During that spring I found this booklet. I can’t remember if Mikko gave it to me or if I picked it up myself from Startup Sauna but as you can see from the photos, it has lived a life during these almost 11 years.

In that booklet, they introduced the program and five alumni. While I didn’t truly believe it to be possible at the time, I kinda wanted to become like them.

My Startup Life experience

I applied to a couple of positions through the program and after failing a few interviews with other companies, on 21st of October 2013 I received a message from a startup called Chartio that they were interested in interviewing me. Things moved real fast. On 23rd, I had my first (and only) interview at 20:30 and the day later, I received an offer from them.

It took a few months to get all the visa stuff sorted but on January 2nd, 2014, I landed to the San Francisco International airport and was ready to start my adventure.

Rooftops of northern San Francisco with Golden Gate Bridge in the distance on a clear morning with a few clouds in the horizon.

On my first morning, I woke up, went to the rooftop of the place I was staying at and took this photo. It was mind-blowing to wake up to the sight of Golden Gate Bridge.

Photo of Juhis and text “Juha-Matti Santala, engineering intern, suomalainen”

When I started, we were a team of 11 people and when I left around Christmas when my visa was about to expire, we had grown to around 25 people. I learned so much from working there. Not only about software development but about company culture, the importance of great team and celebrating the successes.

A group photo of 20 people standing on a karting podium.

I’m forever grateful for Dave, Justin, Nathan, Paul, Praveen, Peter, Jess, Steven, Melissa, Natasha, Jen, Ben, Tara and all the others at Chartio for the year that turned my life around.

As I was writing this, I discovered that despite the company being sold to Atlassian since, my old blog posts that I wrote for the company blog are still up. I wrote about Finnterning at Chartio and how I used the product to create visualizations of the 2014 FIFA World Cup.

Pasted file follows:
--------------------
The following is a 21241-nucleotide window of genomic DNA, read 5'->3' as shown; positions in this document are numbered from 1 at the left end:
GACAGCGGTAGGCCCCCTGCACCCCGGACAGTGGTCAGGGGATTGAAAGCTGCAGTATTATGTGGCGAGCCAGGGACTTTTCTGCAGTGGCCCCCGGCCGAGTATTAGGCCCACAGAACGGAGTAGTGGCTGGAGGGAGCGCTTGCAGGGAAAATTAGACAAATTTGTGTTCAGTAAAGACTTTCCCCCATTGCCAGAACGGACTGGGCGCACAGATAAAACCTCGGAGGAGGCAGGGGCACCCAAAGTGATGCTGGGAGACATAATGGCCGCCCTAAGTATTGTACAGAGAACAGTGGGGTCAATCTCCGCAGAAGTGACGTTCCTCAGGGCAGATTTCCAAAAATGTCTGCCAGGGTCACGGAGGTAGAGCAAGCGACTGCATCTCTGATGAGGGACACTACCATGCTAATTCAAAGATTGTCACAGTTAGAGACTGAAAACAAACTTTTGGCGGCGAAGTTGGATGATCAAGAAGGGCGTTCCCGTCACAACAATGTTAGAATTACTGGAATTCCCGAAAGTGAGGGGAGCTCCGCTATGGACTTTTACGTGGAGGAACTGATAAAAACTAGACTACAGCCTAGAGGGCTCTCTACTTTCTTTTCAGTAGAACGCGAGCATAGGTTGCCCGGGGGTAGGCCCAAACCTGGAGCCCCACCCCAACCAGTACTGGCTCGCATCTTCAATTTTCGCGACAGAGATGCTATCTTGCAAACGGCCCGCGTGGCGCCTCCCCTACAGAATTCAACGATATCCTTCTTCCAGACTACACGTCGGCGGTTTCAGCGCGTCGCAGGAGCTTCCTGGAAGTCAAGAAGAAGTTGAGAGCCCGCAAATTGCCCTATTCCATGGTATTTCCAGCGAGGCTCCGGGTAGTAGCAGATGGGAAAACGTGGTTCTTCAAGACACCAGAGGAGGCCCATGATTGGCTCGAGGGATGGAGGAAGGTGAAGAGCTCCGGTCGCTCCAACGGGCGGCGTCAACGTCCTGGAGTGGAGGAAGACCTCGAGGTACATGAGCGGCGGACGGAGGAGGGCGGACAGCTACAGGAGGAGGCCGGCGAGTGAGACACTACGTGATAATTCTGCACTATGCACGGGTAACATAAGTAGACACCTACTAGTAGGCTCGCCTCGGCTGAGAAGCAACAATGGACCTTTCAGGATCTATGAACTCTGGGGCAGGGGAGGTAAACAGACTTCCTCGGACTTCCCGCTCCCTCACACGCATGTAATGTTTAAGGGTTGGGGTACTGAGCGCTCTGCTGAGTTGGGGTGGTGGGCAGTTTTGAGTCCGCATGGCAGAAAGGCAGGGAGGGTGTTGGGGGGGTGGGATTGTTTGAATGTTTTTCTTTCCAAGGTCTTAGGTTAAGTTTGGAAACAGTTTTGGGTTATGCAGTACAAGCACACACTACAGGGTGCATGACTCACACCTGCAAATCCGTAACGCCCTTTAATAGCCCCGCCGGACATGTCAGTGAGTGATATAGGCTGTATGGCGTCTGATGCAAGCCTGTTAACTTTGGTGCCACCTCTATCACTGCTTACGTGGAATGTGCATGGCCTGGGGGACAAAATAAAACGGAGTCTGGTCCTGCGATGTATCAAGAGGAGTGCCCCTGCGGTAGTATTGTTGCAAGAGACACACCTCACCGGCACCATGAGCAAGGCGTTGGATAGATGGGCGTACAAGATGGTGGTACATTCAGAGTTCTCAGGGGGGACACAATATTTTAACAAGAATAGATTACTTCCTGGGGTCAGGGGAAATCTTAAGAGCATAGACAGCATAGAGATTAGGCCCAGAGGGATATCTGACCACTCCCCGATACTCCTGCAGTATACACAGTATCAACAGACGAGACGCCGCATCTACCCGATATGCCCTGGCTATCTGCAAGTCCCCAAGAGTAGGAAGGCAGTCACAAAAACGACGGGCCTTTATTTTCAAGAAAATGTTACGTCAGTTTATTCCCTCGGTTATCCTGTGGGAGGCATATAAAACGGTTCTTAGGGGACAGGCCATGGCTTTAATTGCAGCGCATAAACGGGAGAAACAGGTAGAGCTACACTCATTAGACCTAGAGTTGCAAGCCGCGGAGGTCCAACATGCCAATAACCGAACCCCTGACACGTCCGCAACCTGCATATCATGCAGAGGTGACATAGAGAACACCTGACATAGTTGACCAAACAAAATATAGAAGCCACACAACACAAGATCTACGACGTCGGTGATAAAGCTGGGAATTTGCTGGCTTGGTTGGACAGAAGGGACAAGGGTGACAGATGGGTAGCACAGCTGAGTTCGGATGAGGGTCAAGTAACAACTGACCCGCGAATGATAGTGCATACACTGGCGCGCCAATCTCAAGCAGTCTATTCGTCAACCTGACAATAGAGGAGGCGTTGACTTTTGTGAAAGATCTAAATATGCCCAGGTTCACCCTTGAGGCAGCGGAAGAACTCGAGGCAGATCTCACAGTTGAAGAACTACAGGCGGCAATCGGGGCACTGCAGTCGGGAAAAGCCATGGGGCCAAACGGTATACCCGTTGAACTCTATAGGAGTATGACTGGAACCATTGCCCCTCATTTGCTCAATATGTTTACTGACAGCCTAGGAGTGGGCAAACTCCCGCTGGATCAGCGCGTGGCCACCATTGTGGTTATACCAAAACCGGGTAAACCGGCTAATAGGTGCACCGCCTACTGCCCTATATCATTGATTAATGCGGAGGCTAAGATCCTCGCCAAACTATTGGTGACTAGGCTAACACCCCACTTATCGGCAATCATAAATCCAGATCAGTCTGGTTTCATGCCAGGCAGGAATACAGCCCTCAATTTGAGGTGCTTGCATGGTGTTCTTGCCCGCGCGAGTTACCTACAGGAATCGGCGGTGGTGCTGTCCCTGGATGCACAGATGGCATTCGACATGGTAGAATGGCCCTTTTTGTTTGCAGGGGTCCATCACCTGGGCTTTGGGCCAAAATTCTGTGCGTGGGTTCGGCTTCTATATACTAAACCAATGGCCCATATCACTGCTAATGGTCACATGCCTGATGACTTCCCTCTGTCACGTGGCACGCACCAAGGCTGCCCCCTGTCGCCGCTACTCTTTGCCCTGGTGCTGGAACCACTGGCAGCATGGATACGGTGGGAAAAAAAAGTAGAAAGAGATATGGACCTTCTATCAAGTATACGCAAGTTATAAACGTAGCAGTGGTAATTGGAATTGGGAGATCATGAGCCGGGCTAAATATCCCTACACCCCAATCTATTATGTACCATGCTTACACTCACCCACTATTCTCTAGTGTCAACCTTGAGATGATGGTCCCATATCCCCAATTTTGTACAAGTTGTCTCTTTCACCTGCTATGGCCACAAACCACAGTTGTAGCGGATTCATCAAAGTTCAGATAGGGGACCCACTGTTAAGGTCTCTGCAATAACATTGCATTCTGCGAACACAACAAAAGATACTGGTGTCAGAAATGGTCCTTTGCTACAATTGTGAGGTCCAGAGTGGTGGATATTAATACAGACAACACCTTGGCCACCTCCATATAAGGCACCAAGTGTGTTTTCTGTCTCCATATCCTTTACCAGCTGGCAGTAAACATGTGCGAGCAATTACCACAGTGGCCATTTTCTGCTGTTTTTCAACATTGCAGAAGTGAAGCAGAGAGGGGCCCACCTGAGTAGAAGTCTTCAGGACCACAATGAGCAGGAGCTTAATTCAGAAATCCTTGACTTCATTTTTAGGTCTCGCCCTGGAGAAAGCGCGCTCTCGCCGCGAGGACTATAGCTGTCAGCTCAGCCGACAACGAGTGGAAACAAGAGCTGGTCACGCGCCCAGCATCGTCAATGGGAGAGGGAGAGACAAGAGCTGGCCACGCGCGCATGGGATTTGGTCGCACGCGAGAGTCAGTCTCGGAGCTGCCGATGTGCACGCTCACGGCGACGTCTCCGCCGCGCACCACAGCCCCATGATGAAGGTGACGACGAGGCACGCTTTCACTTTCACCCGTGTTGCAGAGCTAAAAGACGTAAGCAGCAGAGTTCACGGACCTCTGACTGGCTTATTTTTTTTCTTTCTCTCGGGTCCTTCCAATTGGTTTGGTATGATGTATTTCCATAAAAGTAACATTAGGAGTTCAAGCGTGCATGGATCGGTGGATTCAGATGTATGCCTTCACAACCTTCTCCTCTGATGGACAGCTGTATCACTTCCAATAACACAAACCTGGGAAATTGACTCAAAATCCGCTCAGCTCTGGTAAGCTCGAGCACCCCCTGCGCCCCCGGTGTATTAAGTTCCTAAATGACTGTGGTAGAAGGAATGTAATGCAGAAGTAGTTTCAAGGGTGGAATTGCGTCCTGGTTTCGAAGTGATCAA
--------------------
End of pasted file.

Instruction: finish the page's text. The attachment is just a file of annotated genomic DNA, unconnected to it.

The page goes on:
The Startup Life community was amazing out there. Moving to the other side of the planet while not knowing anyone there isn’t the easiest thing to do. Luckily, we had a group of Startup Life alumni, other Finns who lived their and their new local friends to hang out with. I never felt alone there, despite a patch of home sickness around the summer.

After coming home

For a while, after I had moved back home, the alumni community was such a lifeline for me. I had quite a big trouble adjusting back home and suffered from a reverse culture shock and it was so helpful to have fellow alumni who I could chat with.

I ended up working with some of the new friends I had made there and I became one of the alumni I had looked up to in the booklet I mentioned earlier.

I wanted to help others do the same, so I ended up doing a ton of talks and presentations in universities and student events about my experience. Through that, I also got to make more friends from the changing teams of organizers of the program and all the new alumni who went through the experience.

I wouldn’t be where I am now if it wasn’t for that one moment in the spring of 2013 and the year that followed from there.

Thank you, Startuplifers ❤️